New strategies for the contribution of the states and the universities to the 21st century global citizens are met with a sense of urgency. If the education system does not get it right, the needed competencies will not be available, economy will operate below capacity, people will be unemployed, investment in education will be a waste of money, etc. On the other hand, there is also an invitation to reflect on two matters. The first of these is that you cannot easily change the traditional ways of doing things. The second matter is that not all processes of change and solutions are equally suitable for the different countries. Overall, this means that if you want to get a good result you often have to be careful in standardizing and accelerating the implementation of the change. So with these considerations in mind what can be recommended in relation to the question about which strategies should be implemented for the realization of 21st century competencies?
2. ARE NEW DIGITAL ‘DRIVERS’ CREATING MAJOR SHIFTS IN THE EDUCATIONAL LANDSCAPE? AND HOW SHOULD WE MAKE SENSE – SPEAK – ABOUT THESE KINDS OF POSSIBLE SHIFTS?
There is consensus that digital drivers are contributing to a shift in methods used for teaching and learning. This vision has for at least 30 years been a driver for heavily investing in getting ICT-systems in place. The consequence is e.g. that open course ware and similar tools via ICT globally turns curriculum into the same. But one thing is the technology and the tools. In many places it is in place. The next step is to identify the types of pedagogy that determines whether the technology is being used to turn all students into masters of adaptability and adjustment as well as masters of control and use of ICT-facilitated changes. So with this technological development and investment in ICT-systems, the question is what kind of educational efforts that are needed in order to have all schools, teachers and students become a part of an ICT-related competency development in educational institutions as well as on work?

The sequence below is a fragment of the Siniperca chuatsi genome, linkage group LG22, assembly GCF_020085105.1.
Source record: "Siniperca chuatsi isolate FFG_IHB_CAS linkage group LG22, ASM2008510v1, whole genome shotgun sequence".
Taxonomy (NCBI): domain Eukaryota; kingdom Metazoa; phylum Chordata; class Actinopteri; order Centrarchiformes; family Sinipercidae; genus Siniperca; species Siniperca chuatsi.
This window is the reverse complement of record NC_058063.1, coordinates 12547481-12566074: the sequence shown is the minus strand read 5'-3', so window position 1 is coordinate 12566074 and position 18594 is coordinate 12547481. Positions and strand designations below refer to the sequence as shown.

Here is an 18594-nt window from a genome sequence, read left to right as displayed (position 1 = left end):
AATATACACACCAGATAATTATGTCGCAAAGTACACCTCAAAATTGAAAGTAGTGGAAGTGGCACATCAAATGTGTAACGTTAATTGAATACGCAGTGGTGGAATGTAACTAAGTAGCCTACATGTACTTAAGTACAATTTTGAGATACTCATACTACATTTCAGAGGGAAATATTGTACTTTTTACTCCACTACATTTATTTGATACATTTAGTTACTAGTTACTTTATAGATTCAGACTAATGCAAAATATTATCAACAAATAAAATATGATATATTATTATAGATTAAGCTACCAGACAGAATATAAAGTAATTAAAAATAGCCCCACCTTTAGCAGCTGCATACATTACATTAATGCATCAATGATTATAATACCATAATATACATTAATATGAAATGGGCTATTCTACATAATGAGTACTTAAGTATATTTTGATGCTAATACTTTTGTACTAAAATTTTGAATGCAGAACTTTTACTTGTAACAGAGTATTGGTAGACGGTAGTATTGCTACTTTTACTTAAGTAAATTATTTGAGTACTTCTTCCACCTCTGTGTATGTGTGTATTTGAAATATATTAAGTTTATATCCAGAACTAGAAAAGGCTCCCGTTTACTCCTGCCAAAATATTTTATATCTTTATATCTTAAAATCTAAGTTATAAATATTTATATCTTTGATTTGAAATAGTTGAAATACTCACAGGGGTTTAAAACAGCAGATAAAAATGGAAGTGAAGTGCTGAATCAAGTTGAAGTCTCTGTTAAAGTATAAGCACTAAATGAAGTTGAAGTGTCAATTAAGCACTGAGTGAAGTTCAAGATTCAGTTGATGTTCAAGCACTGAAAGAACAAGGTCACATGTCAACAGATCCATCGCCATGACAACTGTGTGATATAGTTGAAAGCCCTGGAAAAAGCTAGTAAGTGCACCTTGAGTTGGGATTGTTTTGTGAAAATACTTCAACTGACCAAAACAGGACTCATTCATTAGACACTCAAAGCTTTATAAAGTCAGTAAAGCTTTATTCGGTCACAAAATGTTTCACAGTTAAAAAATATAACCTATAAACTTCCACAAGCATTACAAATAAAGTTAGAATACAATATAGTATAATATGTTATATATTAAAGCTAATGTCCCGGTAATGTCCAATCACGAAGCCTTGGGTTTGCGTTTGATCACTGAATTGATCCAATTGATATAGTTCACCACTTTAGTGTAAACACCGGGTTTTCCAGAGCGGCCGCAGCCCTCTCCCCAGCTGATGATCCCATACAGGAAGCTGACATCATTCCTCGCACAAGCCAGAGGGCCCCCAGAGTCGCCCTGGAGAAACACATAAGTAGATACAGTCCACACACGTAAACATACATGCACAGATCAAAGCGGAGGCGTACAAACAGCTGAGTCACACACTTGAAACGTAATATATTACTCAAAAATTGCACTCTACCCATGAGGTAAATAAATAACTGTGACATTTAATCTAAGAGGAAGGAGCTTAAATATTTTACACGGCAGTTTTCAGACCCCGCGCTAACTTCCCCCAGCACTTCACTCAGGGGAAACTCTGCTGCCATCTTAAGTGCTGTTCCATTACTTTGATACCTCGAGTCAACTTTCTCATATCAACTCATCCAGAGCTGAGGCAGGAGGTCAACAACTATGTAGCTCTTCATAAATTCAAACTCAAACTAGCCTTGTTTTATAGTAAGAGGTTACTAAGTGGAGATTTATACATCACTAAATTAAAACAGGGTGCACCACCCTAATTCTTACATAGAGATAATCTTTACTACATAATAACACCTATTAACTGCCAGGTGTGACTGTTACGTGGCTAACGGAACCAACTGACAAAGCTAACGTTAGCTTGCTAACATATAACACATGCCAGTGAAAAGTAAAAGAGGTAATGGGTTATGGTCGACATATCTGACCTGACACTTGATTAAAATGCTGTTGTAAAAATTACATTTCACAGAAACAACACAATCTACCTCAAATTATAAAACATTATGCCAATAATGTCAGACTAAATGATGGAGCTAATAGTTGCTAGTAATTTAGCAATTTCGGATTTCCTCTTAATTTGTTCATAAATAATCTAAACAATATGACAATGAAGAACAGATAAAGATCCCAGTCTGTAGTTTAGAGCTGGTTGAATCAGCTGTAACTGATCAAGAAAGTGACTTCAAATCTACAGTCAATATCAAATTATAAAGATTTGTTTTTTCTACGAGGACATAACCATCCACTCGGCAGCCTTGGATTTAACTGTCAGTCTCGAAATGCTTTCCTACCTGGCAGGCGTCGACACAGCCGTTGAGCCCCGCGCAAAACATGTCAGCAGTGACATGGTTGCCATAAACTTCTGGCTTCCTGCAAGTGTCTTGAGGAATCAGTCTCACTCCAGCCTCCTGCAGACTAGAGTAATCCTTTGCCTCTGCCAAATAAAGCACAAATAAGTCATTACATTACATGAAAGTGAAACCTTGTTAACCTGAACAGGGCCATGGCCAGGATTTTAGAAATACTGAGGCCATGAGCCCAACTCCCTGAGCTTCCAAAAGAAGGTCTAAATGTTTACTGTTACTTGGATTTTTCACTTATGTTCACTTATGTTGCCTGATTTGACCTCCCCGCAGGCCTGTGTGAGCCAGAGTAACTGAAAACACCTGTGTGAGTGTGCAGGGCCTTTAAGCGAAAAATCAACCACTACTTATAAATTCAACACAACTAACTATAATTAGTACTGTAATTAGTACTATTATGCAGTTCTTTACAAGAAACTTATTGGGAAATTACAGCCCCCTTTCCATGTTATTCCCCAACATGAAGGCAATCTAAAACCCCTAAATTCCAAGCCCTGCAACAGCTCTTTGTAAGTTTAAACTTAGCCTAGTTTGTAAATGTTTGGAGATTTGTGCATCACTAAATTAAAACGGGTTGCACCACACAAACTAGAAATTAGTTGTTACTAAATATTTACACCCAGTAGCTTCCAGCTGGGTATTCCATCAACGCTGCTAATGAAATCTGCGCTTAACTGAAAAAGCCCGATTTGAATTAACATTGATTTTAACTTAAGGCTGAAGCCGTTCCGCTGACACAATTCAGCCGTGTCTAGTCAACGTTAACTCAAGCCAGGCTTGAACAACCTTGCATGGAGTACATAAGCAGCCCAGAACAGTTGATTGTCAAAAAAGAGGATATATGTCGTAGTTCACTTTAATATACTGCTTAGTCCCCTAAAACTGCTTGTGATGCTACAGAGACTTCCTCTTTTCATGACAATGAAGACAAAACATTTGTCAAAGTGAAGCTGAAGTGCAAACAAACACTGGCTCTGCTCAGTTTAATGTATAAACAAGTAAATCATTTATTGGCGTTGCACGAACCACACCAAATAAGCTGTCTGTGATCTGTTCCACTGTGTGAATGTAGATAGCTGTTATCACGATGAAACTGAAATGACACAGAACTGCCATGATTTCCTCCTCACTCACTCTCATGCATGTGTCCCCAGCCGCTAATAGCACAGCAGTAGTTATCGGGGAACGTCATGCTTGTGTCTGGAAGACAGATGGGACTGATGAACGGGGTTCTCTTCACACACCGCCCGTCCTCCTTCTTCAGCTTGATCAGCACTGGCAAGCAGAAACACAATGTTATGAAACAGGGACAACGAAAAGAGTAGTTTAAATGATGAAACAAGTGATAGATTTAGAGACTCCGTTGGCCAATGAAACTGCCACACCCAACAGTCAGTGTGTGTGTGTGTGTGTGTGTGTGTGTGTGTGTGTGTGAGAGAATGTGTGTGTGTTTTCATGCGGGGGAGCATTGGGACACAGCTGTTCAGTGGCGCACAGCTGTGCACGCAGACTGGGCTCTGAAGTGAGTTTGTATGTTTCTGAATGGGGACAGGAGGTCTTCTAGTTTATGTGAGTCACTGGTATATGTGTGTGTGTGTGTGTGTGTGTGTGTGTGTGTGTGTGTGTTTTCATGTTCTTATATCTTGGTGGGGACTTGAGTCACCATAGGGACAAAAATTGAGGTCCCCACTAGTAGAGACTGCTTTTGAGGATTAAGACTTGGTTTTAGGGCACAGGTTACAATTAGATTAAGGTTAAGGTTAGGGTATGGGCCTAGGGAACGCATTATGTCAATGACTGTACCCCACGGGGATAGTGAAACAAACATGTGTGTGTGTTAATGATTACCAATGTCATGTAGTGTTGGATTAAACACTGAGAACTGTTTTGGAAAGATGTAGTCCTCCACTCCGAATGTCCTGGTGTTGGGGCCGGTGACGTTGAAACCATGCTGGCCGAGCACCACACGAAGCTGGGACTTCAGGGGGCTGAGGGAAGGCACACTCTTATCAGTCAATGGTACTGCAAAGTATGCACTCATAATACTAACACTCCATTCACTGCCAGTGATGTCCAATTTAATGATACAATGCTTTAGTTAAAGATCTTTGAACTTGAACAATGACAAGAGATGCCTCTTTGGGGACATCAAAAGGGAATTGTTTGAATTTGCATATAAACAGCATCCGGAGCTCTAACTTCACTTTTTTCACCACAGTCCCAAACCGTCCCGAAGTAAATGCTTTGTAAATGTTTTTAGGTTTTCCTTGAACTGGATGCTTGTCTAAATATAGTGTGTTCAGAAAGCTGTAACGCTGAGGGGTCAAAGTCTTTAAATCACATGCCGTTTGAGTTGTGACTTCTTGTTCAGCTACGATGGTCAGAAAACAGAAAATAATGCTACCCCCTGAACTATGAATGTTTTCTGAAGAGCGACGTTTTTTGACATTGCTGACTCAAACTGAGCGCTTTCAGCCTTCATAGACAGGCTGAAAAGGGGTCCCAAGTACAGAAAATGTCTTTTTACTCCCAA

3. WHAT DOES THE DIFFERENCES IN LEARNING CULTURES IN ASIA AND EUROPE MEAN FOR THE FORMULATION AND IMPLEMENTATION OF 21ST CENTURY COMPETENCIES IN RELATION TO ADULT EDUCATORS?
It is often said that Asian learning cultures emphasize self-knowledge and shared social responsibility, while European learning cultures are emphasizing creativity and innovation at work. We know on the one hand that there is of course a risk of exaggerating the differences between education in Asian countries and in European countries. But on the other hand differences are present – and these differences should also be kept in view for 21st century competencies that tend to be formulated as more holistic and future-oriented. So the challenge is to answer a question like: What do the differences between learning cultures mean for the way you comprehend and interpret the question of adult educators’ development of 21st century competencies? This is an open, but also pressing question to be further clarified.
Most of these competencies are related to teaching and learning, but competencies are more than that. Competency means the ability to offer qualified performance outside the education sector in specific contexts. Accordingly it is just as important to teach students to apply what they learned in future practice as it is to teach them to learn.